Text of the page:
The purpose of elucidating the Guru Nanak metaphor above is to illustrate the universal nature of Guru’s message, gourmetWhere sikhi.

What is the universal? Universal applies universally, i.e. to “all individuals in a similar situation”, regardless of culture, race, sex, religion, nationality, sexuality, rank economic or any other distinguishing characteristic.

There is a dynamic relationship between identity, community and the values ​​awakened by grace, which are authentic when they are universal. Let’s examine what exactly is meant by ‘operationalising Sikh universals’.

Let me start by defining what is universal.

A universal is a concept, idea, feeling, etc., across different cultures and languages. Its validity is beyond the field in which it originated. For example, Christians took the idea of ​​’God,’ or ‘religion’, beyond its origins in the Middle Eastern and Greco-Roman context. Moreover, Western secularists have exported notions of democracy beyond its European and American context. Buddhists and Hindus exported the concepts of dharma, karma, meditation, yoga, even Gandhiism, etc., beyond India. There are many other examples. But to take root in a new ground, a concept must modify the relations between itself and the other notions originating in this new ground. To take root in a new soil is to transform the relationship between the words and the concepts of a new culture.

There is a firm belief that Guru Nanak did not want his message to be confined to a narrow ethnic context. He traveled across cultures and religions. His teachings may have emerged in the soil of northwest India. Indeed, the teachings of each great spiritual master began life in a particular area.

But the message of Guru Nanak is such that all humanity shares it.

Guru Nanak himself has traveled far beyond his native birthplace, nearly 38,000 kilometers. The universality of his teachings applied to many cultures in the areas of his visits. There was a goal for the guru to go well beyond the boundaries of this lingua franca. The teachings of Guru Nanak go far beyond the narrow sense of “religion”. She radically disrupts the western religion-profane binary, on the one hand, to eliminate the ego and, on the other hand, its intimate connection with shabad as poetic consciousness.

In this way, the SABD Guru can call upon and be experienced beyond the Punjabi realm by all of humanity, as he also connects to shared humanity through our common philosophy. The lessons of shabad-guruare both secular and religious. Thus, to operationalize shabad-guru is to free it from the trappings of religious hegemony and allow it to create new relationships with any soil it encounters and takes root. Thus, we see the mission of Guru Nanak as universal.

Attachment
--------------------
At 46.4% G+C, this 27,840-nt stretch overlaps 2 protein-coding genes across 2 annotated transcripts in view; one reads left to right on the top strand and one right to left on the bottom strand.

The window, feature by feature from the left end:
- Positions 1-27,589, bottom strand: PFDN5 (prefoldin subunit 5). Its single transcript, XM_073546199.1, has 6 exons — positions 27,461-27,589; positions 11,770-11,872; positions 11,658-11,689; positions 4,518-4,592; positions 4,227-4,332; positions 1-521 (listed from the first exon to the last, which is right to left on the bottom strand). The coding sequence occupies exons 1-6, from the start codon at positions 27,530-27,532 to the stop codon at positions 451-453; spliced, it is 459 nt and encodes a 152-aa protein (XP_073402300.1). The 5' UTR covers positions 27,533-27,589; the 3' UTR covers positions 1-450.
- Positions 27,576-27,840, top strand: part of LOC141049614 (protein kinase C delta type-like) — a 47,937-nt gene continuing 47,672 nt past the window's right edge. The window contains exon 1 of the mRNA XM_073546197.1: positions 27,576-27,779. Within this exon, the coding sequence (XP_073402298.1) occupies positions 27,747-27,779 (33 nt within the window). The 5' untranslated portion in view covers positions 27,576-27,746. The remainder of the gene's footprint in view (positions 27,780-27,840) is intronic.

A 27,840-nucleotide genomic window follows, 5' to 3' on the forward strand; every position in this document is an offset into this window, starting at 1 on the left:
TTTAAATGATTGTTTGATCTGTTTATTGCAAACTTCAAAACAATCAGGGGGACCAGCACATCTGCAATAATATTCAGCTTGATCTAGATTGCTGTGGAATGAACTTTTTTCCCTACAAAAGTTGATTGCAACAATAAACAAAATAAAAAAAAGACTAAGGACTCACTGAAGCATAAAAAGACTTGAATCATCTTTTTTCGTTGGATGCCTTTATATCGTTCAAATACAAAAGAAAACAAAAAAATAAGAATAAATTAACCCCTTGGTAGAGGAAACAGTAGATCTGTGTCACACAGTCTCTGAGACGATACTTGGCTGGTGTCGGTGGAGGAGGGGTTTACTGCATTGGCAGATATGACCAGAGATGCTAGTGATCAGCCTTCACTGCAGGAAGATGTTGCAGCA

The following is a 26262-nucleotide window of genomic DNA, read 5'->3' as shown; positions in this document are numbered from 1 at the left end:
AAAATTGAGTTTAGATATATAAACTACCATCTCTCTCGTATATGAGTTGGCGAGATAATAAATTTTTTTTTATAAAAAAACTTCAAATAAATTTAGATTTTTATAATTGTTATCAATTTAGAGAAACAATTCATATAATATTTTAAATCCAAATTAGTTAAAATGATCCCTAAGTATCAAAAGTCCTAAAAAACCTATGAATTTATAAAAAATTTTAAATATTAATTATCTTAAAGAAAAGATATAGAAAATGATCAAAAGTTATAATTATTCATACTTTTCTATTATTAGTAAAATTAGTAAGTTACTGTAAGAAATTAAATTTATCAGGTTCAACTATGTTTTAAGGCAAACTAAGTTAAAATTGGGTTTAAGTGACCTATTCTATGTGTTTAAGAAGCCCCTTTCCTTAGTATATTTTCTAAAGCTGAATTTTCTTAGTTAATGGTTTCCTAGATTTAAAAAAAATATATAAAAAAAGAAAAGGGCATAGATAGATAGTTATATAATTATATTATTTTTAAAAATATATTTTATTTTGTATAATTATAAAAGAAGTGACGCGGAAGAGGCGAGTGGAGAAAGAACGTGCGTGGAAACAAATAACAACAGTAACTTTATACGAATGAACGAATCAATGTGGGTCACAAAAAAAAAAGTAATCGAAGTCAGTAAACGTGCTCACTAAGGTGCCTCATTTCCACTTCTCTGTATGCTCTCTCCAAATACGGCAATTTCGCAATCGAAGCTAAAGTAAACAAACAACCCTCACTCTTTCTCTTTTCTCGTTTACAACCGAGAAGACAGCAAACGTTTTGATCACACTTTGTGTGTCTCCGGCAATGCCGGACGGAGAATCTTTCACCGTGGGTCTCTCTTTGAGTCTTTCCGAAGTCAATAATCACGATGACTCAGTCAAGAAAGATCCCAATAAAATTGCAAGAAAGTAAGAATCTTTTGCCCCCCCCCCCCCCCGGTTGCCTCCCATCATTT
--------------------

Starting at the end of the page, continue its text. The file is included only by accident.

Many centuries ago, Guru Nanak used the metaphor of the Ocean for Divine Wisdom which serves humanity like the nourishing water of streams all over the earth. Thus, the teachings of Guru Nanak would never formally align with any denomination, political party, geographic area or ethnicity or allow anyone to disregard the laws of civil societies, sciences or colors and diversities from the same institutions. As far as we know, that was Guru Nanak’s intention.

Describing Divine Wisdom as the Ocean of Truth and the streams as the pathways for its outpouring, Guru Nanak went on to tell all who bathe in these rivers of Divine Wisdom that they will evolve into higher consciousness.


Said Nanak, an authentic purifying bath, is experienced when the Divine inhabits human consciousness.

Guru Nanak, SGGS, p. 146


One who takes an inner bath in Divine Wisdom understands the Truth.

Guru Nanak, SGGS, p. 414

The institutions and scholarship of Guru Nanak bear the responsibility of “operationalising and exporting” the Wisdom to all civil societies. The specifics of “operationalizing and exporting” require in-depth discussions. Here, it suffices to conclude as follows. Don’t just settle for the space on the library shelf reserved for the teachings of Guru Nanak by the West. Likewise, do not blindly worship it as a totem object, as most Punjabis do. DO SOMETHING WITH HER. Do what the gurus wanted you to do with it. Experience it and let yourself be transformed. Those who bathe in these rivers of Divine Wisdom will evolve into greater awareness and recognition of the Divine within. Then change the culture around you so that others can seek Guru Nanak’s message.